The origins of parliament - King Henry III and his barons

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  • Created on: 09-12-20 20:54
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  • King Henry III and his barons
    • Problems
      • The Pope
        • Henry III was a very pious king which meant he had a close relationship with the Pope Innocent IV. The Pope tried to use Henry to fight wars in Sicily.
        • Henry was meant to pay the Pope money to fight these wars, when he didn't pay,the new Pope Alexander IV   excommunicate the king.
        • The Pope also wanted Henry's brother Richard to became Holy Roman Emperor, which was an important job. This made Henry feel pressured into helping pay the Pope's war.
      • The French
        • Henry's father, king John had lost lots of land in France so Henry had to raise money to fund the war to get them back
        • He was unsuccessful at first but then he sent his brother in law, the powerful and aristocratic Simon de Montfort , who won back the land in Gascony and controlled the area for Henry
        • Henry was told Simon de Montfort was being too harsh to the french people so he sent his son Edward to keep control.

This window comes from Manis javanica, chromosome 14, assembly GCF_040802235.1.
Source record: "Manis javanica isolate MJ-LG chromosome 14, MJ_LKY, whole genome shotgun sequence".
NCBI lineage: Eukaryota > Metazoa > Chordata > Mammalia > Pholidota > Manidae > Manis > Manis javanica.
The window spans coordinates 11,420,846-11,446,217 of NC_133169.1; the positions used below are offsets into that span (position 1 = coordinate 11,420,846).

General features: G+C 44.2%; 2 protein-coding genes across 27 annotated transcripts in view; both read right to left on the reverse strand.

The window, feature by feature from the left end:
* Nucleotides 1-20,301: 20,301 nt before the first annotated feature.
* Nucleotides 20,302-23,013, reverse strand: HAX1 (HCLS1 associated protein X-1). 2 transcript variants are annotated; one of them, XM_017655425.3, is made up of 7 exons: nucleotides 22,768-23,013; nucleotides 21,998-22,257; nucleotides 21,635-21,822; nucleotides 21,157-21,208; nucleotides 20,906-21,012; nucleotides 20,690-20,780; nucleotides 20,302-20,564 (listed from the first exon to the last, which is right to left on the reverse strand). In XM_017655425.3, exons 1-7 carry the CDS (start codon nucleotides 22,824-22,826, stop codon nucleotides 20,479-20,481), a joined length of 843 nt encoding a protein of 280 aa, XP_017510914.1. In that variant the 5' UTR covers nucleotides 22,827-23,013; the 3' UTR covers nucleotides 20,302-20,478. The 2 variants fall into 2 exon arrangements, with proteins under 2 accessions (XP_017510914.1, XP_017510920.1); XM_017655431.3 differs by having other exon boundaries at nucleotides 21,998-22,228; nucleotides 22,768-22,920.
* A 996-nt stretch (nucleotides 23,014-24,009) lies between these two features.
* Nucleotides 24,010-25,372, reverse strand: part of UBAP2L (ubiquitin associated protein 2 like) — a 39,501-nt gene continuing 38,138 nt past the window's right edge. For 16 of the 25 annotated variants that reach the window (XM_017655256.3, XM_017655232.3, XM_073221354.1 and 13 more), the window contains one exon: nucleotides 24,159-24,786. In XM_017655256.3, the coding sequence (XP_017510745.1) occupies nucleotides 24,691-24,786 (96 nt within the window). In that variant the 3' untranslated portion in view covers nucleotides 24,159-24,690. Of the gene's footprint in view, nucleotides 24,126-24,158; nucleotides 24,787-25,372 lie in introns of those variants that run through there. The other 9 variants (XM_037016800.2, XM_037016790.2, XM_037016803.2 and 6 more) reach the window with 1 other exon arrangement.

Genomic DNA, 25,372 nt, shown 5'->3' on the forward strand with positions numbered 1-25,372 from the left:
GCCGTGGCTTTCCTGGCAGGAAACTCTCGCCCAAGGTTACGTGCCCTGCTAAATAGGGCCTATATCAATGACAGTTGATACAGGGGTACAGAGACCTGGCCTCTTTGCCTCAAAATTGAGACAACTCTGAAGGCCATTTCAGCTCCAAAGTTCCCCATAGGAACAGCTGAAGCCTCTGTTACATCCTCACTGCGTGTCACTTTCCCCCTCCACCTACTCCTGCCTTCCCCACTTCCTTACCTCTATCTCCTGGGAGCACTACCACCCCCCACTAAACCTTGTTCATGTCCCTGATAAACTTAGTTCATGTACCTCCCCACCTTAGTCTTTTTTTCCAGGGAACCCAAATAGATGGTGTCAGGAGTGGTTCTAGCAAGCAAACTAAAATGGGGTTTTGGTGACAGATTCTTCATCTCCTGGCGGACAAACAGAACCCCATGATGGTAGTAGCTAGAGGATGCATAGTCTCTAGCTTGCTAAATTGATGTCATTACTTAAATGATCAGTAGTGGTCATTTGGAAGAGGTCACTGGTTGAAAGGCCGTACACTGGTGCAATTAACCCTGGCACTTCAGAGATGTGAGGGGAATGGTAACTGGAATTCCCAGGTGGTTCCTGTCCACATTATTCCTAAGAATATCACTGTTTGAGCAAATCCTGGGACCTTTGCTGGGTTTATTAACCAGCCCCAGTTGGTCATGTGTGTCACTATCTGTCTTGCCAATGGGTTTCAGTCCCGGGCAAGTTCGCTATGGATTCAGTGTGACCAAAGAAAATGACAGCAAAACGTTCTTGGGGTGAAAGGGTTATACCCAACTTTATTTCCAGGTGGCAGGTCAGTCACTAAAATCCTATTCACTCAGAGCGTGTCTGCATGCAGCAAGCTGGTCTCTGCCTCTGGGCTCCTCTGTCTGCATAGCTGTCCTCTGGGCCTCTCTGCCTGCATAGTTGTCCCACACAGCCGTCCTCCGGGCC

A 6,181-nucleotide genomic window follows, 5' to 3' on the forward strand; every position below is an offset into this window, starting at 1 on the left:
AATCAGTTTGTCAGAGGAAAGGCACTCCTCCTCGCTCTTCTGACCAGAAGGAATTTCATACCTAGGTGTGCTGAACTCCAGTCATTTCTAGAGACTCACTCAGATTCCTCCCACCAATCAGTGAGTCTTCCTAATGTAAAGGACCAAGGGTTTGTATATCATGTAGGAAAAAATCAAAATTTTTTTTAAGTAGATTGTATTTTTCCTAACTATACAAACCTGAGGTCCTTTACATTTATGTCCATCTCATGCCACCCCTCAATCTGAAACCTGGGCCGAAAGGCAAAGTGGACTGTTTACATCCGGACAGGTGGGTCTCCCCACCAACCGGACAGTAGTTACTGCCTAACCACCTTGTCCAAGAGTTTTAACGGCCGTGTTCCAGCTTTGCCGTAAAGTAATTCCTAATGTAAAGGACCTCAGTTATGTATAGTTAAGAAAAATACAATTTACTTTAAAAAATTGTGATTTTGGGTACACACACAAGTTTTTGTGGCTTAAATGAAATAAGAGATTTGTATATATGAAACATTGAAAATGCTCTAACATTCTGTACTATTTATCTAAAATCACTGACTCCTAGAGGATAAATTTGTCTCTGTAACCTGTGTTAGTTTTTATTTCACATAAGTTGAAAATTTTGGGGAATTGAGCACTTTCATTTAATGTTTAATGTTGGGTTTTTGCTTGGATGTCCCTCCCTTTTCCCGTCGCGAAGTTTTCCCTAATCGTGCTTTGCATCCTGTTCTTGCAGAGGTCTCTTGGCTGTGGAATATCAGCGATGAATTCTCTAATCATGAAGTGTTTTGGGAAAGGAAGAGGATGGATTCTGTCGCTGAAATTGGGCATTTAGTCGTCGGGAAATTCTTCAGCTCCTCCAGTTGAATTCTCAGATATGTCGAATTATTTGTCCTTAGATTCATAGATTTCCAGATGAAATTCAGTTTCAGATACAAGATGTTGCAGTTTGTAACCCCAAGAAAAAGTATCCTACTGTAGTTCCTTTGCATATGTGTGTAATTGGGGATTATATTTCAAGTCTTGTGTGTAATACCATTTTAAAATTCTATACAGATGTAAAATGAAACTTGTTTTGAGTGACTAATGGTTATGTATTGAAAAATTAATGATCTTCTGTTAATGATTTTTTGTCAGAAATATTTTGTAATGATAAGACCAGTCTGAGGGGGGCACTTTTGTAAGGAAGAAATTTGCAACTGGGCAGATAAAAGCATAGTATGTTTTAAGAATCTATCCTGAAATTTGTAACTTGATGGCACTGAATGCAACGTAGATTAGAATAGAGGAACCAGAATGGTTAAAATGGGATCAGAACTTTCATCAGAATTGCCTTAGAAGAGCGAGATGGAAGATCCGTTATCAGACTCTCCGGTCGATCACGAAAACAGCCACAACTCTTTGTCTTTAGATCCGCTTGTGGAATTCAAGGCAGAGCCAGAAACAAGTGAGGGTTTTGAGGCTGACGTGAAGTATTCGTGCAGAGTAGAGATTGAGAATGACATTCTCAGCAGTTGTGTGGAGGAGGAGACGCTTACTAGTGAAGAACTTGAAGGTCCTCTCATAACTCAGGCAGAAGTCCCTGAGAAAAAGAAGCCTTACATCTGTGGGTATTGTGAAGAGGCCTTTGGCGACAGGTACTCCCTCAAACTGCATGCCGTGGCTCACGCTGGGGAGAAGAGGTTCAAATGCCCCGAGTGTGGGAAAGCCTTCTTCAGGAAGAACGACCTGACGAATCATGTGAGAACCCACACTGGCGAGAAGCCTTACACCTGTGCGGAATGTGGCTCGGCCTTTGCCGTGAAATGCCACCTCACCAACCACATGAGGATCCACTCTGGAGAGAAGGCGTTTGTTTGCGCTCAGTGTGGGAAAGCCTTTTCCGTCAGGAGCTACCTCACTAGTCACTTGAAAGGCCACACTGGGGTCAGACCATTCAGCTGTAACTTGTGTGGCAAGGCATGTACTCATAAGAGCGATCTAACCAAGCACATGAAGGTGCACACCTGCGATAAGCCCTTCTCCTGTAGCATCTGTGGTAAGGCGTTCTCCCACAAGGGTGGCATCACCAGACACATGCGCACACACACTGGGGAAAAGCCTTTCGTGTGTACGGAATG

• The Barons
        • By 1254 Henry's relationship with the barons had deteriorated - they were angry about his various schemes
        • They were angry that Henry's family were given jobs in the English courts and the Italian clergy were given top jobs in the church.
        • Henry's tax increases to pay the Pope made the barons angry as they were the ones who had to pay.
    • The Provisions of Oxford 1258
      • Due to the issues between the barons and the king, Simon de Montfort led the barons to call a Great Council meeting in 1258.
      • Here, king Henry had to agree to the Provisions of Oxford.
      • The barons refused to fund the payment towards the Pope's wars in Sicily. The Provisions of Oxford gave the barons lots of power.
      • The barons could make decisions without the king's approval but the king could not make decisions without the Great Council's approval.
      • The Provision of Oxford was extended to the Provisions of Westminster. This formed a local government and gave more power to the less wealthy and powerful.
      • This angered the older barons who felt reformers were getting in the way of their local interests.
      • Some of the younger barons were angered by the Provision as ther weren't elected to the council and lost their influence.
      • The baron became divided


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